The FDA is about to release information to farmers, wholesalers, and retailers on how to build tracking systems to trace contaminated foods back to where it originated. The FDA has a March 2010 deadline for enforcing standards using RFID technology in pharmaceuticals, and it makes sense to recommend a similar approach in food production.
Bar codes are already an important part of the traceability solution in food production, and adding RFID allows data capture without a great deal of human labor. Instead of tracking individual lots of food items at every point of the supply chain using bar code scanners, RFID can capture the standardized data without human intervention. Adding RFID technology would not increase labor costs, and would also be more effective than bar codes in the conditions found in farming environments. In addition, low-cost sensors able to detect when food is exposed to unacceptable temperature levels are emerging that will add to the safety aspect of food production.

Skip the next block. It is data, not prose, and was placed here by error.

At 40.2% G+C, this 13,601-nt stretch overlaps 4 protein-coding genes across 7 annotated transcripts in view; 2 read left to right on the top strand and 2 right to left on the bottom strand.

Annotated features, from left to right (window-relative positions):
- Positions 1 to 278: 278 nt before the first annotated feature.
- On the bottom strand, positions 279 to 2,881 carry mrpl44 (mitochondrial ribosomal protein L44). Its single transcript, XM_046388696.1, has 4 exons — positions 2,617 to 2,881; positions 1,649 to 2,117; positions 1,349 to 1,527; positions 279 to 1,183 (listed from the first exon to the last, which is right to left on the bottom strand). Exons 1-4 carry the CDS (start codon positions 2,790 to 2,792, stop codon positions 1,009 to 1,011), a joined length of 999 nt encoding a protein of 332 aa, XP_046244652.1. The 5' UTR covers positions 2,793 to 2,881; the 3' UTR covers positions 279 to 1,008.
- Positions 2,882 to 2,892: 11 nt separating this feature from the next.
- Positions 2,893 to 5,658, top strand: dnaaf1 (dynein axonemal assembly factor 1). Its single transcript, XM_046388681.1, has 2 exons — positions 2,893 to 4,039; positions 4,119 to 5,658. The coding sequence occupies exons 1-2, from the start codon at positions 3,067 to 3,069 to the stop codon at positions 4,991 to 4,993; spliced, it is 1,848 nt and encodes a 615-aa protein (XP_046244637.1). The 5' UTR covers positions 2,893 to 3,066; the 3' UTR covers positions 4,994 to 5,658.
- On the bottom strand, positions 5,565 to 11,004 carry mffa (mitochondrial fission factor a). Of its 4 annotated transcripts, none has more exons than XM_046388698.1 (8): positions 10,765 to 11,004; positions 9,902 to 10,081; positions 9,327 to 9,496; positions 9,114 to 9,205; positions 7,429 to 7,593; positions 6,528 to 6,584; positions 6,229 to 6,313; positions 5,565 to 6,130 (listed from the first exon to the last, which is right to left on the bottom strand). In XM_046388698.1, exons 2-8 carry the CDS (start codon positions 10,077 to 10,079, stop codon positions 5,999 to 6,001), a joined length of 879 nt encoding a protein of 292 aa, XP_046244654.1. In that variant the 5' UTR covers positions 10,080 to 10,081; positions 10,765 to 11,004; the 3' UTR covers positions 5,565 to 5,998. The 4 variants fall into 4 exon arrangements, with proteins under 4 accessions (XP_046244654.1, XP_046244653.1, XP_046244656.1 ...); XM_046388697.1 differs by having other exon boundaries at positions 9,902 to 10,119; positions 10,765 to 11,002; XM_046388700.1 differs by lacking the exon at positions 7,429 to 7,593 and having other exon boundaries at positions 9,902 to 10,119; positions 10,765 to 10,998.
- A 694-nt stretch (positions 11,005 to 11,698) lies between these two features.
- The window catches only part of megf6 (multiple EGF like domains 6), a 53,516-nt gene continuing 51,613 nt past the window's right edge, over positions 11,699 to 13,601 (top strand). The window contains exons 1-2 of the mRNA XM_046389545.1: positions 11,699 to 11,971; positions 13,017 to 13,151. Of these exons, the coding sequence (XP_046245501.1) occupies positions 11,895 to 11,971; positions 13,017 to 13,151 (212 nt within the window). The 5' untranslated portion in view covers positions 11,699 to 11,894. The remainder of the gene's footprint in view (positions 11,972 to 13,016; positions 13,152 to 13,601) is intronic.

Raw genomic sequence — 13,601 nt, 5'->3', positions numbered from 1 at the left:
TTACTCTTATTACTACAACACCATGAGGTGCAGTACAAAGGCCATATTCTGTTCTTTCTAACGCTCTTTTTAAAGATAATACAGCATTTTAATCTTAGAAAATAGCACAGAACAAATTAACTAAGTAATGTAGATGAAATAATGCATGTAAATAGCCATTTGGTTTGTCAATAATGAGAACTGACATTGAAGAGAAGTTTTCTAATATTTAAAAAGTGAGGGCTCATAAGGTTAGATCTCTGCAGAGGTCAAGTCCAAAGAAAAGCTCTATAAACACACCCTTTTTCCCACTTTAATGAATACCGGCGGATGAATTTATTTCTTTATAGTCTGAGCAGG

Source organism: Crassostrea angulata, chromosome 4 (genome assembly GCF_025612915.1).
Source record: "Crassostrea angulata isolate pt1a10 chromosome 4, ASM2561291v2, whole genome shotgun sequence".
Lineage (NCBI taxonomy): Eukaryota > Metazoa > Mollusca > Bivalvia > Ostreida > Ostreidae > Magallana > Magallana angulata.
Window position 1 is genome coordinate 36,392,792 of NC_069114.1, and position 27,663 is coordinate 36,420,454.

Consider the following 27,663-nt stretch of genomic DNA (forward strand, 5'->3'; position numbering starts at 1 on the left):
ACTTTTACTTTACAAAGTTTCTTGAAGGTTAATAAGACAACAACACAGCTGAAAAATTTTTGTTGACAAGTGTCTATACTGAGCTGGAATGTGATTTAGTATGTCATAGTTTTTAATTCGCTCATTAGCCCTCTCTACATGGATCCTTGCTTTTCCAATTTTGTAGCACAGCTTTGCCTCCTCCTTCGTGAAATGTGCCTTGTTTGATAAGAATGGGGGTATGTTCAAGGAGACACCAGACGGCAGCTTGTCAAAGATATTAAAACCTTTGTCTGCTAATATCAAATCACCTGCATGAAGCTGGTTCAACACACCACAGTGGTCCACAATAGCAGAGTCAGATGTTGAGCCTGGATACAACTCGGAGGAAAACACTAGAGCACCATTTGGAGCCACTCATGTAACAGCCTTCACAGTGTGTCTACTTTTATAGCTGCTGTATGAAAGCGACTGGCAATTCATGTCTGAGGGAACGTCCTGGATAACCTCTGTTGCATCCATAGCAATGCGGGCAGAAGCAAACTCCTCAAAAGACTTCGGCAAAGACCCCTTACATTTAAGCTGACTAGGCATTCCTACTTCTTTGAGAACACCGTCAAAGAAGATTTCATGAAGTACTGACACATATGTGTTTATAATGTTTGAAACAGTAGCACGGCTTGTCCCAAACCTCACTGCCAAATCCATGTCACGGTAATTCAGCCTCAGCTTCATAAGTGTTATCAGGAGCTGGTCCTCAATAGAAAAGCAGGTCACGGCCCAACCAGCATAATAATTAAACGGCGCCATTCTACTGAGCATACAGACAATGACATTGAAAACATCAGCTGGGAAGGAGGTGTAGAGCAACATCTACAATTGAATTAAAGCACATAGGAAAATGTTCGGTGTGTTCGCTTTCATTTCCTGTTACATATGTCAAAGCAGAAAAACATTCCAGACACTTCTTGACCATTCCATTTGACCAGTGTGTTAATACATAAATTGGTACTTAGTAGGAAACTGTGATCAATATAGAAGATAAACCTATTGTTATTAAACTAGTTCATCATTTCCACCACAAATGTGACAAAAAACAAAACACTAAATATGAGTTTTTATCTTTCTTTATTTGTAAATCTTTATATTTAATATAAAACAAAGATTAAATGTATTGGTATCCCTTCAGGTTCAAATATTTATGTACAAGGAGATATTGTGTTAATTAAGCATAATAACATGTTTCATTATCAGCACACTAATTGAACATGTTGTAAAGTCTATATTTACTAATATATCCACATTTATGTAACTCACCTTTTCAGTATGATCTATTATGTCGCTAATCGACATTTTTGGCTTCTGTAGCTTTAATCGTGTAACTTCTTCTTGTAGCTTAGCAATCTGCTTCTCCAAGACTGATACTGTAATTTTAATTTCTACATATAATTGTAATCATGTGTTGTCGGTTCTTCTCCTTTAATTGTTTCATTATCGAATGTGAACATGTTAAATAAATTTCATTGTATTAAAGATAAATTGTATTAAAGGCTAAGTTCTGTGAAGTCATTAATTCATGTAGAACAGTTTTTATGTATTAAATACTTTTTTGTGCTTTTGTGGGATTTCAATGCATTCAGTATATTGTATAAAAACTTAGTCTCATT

According to the RFID Journal, Hawaii has already put into place this technology, using EPC Gen 2 RFID tags to monitor food and trace back contaminated products to farms. And several governments, such as Canada and Australia, have mandated the use of RFID to track livestock.
Improving food safety, reducing waste, and facilitating recalls can all be effected using today’s RFID technology. It makes sense for the FDA to apply the same standards and technologies used in healthcare and pharmaceuticals to the food industry.